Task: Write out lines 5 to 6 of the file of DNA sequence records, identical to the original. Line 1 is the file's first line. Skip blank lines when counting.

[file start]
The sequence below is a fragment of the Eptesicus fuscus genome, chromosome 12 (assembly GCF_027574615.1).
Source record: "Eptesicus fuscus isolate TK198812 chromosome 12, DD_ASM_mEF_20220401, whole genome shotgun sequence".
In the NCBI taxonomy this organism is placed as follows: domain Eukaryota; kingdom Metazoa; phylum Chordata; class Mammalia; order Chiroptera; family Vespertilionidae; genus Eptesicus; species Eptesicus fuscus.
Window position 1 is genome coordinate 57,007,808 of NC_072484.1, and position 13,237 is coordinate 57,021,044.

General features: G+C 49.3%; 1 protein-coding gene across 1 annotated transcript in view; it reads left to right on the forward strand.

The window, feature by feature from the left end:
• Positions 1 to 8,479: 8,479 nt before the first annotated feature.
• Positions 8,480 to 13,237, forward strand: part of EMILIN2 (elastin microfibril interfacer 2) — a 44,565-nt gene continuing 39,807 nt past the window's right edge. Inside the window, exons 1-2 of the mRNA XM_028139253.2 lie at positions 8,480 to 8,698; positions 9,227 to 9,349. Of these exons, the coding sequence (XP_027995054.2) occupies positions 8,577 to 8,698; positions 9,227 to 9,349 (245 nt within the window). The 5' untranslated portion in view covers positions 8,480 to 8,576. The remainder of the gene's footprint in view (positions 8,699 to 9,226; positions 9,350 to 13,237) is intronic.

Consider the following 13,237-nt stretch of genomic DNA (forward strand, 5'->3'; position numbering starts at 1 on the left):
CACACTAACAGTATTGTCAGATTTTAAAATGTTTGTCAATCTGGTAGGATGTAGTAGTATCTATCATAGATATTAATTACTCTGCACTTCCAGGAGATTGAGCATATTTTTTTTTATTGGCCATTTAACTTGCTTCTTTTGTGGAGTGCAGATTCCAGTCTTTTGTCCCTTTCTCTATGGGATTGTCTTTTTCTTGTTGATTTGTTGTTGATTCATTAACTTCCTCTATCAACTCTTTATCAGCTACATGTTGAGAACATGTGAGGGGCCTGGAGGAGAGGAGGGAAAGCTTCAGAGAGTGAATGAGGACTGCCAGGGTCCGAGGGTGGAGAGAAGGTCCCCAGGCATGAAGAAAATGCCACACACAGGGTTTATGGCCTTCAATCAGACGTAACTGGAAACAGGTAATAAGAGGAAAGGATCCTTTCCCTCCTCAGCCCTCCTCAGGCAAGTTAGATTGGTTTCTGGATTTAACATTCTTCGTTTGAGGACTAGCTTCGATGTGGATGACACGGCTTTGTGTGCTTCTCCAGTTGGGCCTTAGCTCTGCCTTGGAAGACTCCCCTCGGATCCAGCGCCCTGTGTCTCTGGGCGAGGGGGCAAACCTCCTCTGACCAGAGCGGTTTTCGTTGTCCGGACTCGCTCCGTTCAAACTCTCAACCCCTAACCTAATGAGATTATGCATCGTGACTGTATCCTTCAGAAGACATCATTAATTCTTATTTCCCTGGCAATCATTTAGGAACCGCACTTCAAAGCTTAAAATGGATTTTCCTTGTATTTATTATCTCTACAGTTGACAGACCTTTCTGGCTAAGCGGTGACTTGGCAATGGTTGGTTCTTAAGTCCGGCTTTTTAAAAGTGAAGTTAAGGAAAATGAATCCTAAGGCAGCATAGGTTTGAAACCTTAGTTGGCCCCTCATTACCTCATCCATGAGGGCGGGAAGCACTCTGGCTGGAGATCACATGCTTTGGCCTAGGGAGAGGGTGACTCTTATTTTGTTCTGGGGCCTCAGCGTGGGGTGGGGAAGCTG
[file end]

General features: G+C 49.3%; 1 protein-coding gene across 1 annotated transcript in view; it reads left to right on the forward strand.

The window, feature by feature from the left end: